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In parallel with the lengthy grinder development, Zoske called on an outside design firm, the Garrigan Lyman Group (GLG), to bring fresh design ideas to the label graphics and design.

 “We set out to create salt containers our customers will cherish,” says Zoske. “We want customers to fall in love with these packages and not tuck them away in the pantry, but instead show them off on the kitchen counter, the dining-room table and even set out atop restaurant tables.”

A lofty target, but one that the packaging has met in every detail.

For example, one aspect that Zoske is especially proud of is a handsome, tamper-evident “strap label” that goes over the top of the overcap on the shaker and grinder jars and across the top of the boutique glass jar wood lid. These labels extend partly down the sides of each container to function as a security seal, and feature intricate artwork with foil-stamped metallic accents and embossing on textured label stock.

Zoske was inspired by premium-end spirits packaging.

“It’s akin to an authentication label found on a bottle of high-end Scotch whisky,” he says. “It highlights how special the product is.”

The security strap design is precisely color-matched to the container labels on all of the products across the three lines. The Grinder and Shaker containers have three additional labels: two smaller front-panel labels and a full-panel back label. The two front labels are separated to showcase the salt, which, as Zoske says, is truly the “star of the show.”

In addition to their good looks, Zoske selected labels that are easily removable to help make the containers sustainably reusable for any salt or even whole spices. The company sells its gourmet salts in bulk quantities, and will introduce a 1-pound pour-spout pouch later this year for easy refill.

The products are filled to volume, depending on density, from 4.2oz to 5.5oz net weight. “Gaps in headspace are okay for potato chips, but are not okay for premium salt,” Zoske notes.

With overcap, the grinder stands 5 inches tall and is 1 ¾ in. square with rounded edges.

The eight-variety Artisan Grinder line that includes Salish, an alderwood smoked sea salt, is set to expand with another four or more products soon. Suggested MSRP is $8.99 to $10.99, depending on the salt variety. The Grinders are available in convenient case pack quantities for wholesale purchase by distributors, grocers and gourmet retailers.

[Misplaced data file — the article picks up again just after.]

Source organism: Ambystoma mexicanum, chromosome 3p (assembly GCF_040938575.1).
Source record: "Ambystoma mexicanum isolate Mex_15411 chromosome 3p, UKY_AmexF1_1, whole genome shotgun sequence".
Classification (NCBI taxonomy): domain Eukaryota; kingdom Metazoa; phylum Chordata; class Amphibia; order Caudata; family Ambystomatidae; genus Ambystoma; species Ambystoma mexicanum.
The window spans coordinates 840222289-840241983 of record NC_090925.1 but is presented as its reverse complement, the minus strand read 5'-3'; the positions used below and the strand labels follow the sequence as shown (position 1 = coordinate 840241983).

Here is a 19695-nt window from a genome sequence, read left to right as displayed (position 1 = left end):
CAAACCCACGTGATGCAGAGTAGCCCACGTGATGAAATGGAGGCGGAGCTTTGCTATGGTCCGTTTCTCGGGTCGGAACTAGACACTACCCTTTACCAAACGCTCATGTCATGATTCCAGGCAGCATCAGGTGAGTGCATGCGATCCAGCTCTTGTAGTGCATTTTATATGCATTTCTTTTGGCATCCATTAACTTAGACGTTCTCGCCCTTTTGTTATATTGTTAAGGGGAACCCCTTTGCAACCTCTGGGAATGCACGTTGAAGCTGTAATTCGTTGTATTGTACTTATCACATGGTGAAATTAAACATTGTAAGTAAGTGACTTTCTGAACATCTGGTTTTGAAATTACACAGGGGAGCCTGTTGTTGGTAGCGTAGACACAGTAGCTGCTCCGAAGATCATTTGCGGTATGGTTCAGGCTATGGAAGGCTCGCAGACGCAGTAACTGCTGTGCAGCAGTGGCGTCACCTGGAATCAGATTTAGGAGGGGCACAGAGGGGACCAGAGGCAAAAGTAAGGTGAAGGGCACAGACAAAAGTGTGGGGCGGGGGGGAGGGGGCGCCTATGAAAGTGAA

Relaunching reimagined jars and shakers

Introduced along with the Grinder are the Shaker jars. The Shakers (seen above) use the same handsome design scheme as the Grinder line, though the circular die-cut front label has silver metallic artwork with “Flip Top Shaker” instead of copper “Ceramic Grinder” icons. While the overall packaged height with overcap is the same as the Grinder packaging, the Shaker is 1 ¼ in. taller and the overcap is that much shorter. The footprint remains the same. Both the Shaker and Grinder containers were ergonomically designed to fit in retailers' spice rack displays; the square design ensures the jars always face forward for easy merchandising.

The 17-item Shakers retail for $6.99 to $10.99 each, depending on the salt variety. The Shaker jars are also available for wholesale purchase in case box quantities.

Also new is the 15-item line of Artisan Boutique Glass Jars with varieties such as Hiwa Kai, a black Hawaiian-style sea salt. The striking design of the new jar is accentuated by a handsome, sustainably harvested American black walnut wood lid. A specially designed friction-fit silicone sleeve fits over the undercuts in the bottom of the wood lid. It provides a vapor-proof, airtight seal to protect the salt from moisture.

The short and wide thick-walled glass jar is substantially weighty, reflective of its ultra-premium positioning. The profile makes it easy to grab a pinch of salt with a spoon or fingers.

Similar to the Grinders and Shakers, the safety seal strap label extends over the lid, registered to align the metallic captain's wheel accents on the front and back labels. Indicative of the attention to detail, the security seal is perforated so that it tears neatly at the exact point where the lid meets the bottle just as with the overcap on the Grinders bottle. It’s yet another impressive part of a holistic, buttoned-down design and attention to detail across the packaging.

The Artisan Boutique Glass Jar salts retail for $15.99 each across 15 varieties, and are available for wholesale purchase in case box quantities for retailers.

All three of the product lines was specifically designed to be easy to refill for repeated reuse to anchor the brand’s sustainable “Refill. Reuse. Repeat.” messaging.

“Our customers can pass along the jars to their grandkids,” Zoske says, only half kidding.

The lines of Artisan salt products target home cooks and others who appreciate good food, according to Zoske. The products can be found at outlets including gourmet shops and high-end grocery stores, he adds.

“This packaging is unlike what anyone has ever seen before in this or really any other market,” says Zoske. “We expect it will have a significant impact on the spice aisle.”

It’s a deserved result for salt packaging that SaltWorks mined for all it's worth.

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Advanced Design & Manufacturing (ADM) Expo Toronto assembles 5 events—Automation Technology Expo (ATX), PACKEX, PLAST-EX, Design & Manufacturing and Powder & Bulk Solids (PBS)—under one roof May 16-18 in Canada. For more, visit http://admtoronto.com/